When I was recently in Salt Lake City, I had the opportunity, on a few occasions, to sit with members of the LDS Church and talk at length about our differences in belief. They had invited me into their homes because they wanted to understand why we had come to Salt Lake City to witness to Mormons. They wondered why we were doing that since they felt we were all Christians and all believed in Jesus.
I explained our concern for their eternal destiny based on the Bible’s clear statement that adding anything to Jesus’ work to save us effectively nullifies that work (see, for example, Romans 11:6). I also told them that, although I realized that they didn’t like to hear it, the Jesus of Mormonism is very different from the Jesus of the Bible. One of the many examples I cited was that Mormonism teaches that Jesus is not to be prayed to. Most didn’t understand my difficulty with that as they responded with the idea that they highly honor Jesus by praying in his name.
I thought of those conversations last week when I was reviewing a LDS manual used to prepare missionaries and came across the quote that follows. It is from Elder L. Lionel Kindrick, who served as a General Authority. Talking about the importance of prayer, he commented: “We always pray to our Father in Heaven and to him alone. Our prayers are rendered in the name of the Son and communicated by the power of the Holy Ghost. We do not pray to the Savior or to anyone else. To do so would be disrespectful of Heavenly Father and an indication that we do not properly understand the relationship of the members of the Godhead.” (Missionary Preparation Student Manual, p. 40)
That clearly illustrates not only that Mormonism teaches that Jesus should not be prayed to but also how Mormonism, in many different ways, is disrespectful of Jesus. It clearly does not give him equal honor with the Father. But that is the type of honor Jesus deserves as he himself said: “That all men should honour the Son, even as they honour the Father.” (John 5:23) Both the words “even as” and the context clearly indicate that Jesus is talking about being honored with the same honor we render God the Father. And then Jesus continues with this sobering statement: “He that honoureth not the Son honoureth not the Father which hath sent him.” If you don’t give Jesus equal honor, you aren’t honoring the Father either.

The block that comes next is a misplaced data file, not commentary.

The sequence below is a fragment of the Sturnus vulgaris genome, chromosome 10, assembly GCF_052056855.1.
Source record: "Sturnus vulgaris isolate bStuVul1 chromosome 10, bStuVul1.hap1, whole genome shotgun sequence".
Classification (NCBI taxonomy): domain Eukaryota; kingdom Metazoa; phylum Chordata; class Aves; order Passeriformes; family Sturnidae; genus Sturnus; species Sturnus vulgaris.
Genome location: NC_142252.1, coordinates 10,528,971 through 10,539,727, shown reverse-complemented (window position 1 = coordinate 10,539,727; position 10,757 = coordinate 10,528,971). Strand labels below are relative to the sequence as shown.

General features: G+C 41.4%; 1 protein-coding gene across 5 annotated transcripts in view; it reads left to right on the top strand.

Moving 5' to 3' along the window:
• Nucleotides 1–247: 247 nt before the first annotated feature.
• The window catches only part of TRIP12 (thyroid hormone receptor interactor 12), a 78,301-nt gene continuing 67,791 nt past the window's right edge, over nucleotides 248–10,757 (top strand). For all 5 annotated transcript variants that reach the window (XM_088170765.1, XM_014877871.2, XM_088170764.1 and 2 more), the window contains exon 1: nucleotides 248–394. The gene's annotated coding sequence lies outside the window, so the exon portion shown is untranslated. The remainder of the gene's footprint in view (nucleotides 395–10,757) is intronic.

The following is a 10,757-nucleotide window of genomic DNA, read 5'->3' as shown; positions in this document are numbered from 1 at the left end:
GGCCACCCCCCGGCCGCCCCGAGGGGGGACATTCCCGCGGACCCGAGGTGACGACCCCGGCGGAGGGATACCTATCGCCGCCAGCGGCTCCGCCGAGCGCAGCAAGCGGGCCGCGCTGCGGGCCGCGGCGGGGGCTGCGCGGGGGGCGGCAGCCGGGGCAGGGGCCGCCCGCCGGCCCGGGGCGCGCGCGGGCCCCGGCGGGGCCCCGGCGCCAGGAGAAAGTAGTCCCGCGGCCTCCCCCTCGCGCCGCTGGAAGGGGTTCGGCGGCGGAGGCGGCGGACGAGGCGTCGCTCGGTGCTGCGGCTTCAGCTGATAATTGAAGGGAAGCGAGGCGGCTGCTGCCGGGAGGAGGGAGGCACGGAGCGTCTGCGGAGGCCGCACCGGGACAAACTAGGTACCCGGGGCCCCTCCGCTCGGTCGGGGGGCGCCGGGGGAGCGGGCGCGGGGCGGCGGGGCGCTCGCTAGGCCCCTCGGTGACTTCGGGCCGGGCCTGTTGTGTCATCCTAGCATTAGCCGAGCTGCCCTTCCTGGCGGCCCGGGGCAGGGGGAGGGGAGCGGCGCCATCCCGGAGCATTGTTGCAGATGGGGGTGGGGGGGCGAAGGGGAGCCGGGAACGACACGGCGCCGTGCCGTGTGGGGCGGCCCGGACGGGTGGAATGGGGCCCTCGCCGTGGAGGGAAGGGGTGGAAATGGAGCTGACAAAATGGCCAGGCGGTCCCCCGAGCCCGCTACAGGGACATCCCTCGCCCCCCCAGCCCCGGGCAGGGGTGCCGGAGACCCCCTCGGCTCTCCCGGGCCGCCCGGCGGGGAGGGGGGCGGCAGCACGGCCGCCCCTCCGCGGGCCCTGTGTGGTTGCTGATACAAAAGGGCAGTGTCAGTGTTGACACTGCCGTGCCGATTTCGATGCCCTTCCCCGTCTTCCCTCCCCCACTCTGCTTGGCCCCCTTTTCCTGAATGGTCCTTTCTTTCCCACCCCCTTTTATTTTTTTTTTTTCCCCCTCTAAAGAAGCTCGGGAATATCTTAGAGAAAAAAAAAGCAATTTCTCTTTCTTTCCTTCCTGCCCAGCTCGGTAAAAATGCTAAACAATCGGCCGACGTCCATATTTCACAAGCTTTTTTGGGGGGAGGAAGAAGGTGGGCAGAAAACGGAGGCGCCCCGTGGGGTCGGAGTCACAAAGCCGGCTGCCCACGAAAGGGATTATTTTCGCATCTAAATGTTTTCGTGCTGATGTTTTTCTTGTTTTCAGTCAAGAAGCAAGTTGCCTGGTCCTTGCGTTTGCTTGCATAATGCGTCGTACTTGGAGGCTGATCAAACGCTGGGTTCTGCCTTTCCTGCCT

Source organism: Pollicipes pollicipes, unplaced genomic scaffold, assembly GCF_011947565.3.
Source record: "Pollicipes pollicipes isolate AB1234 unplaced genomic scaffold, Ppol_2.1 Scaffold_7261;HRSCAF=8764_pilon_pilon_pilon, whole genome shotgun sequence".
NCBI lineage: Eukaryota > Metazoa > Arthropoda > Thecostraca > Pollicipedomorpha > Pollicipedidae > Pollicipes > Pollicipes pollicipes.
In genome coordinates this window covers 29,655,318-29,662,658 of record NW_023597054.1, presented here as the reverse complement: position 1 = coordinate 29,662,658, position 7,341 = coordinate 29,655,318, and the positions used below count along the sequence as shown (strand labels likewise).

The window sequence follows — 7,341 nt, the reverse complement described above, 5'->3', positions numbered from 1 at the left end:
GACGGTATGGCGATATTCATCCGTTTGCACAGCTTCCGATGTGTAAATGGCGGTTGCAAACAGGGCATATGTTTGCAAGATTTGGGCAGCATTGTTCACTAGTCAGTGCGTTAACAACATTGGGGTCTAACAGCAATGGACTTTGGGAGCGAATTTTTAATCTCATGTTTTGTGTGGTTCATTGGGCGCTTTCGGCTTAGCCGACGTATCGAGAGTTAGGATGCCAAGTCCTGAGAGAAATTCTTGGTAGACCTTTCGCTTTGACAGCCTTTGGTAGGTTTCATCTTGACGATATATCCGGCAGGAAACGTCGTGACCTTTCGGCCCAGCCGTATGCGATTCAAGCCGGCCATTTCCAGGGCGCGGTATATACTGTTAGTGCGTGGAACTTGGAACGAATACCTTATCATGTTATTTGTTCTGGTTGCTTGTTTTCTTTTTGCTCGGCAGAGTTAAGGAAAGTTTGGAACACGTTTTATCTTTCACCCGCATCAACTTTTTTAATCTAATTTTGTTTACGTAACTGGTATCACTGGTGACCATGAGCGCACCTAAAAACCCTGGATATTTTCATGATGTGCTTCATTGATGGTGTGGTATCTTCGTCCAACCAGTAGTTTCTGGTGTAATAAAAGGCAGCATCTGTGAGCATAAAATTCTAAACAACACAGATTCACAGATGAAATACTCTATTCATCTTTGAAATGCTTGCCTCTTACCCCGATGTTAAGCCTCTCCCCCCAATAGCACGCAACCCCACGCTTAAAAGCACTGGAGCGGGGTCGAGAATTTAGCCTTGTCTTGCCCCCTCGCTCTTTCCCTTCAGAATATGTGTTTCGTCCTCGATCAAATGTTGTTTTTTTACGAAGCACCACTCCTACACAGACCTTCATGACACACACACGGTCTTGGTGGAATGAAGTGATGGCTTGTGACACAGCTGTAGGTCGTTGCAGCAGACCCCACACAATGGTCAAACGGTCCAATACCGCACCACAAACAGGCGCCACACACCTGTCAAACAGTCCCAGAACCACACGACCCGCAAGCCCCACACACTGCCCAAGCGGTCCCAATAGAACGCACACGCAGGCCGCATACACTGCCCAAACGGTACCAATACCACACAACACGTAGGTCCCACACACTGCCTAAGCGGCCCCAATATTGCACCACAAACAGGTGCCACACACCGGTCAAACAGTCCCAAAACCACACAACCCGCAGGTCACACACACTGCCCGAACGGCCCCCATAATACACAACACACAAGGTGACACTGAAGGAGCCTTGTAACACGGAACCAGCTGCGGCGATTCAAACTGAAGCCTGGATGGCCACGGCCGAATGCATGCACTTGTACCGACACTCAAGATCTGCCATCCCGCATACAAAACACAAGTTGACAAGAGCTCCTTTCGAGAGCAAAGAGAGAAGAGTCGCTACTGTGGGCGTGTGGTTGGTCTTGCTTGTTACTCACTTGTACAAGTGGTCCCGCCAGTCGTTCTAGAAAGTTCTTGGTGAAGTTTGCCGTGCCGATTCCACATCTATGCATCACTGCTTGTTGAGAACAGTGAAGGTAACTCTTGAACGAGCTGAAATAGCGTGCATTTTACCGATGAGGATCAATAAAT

Mormonism, on the basis of its own words, falls under this condemnation. The Father is not disrespected when we pray to Jesus. On the contrary, that is something he delights in. Rather he is disrespected when people think they shouldn’t pray to Jesus. That is a teaching that angers him.
On so many levels, Mormonism and biblical Christianity clash. But, as we again experienced in Salt Lake City, many people don’t like to admit that. It would be a step forward for all involved to see this and acknowledge this. Then it would be easier to have frank and serious discussions. And having such discussions are important because nothing less than eternal souls are at stake.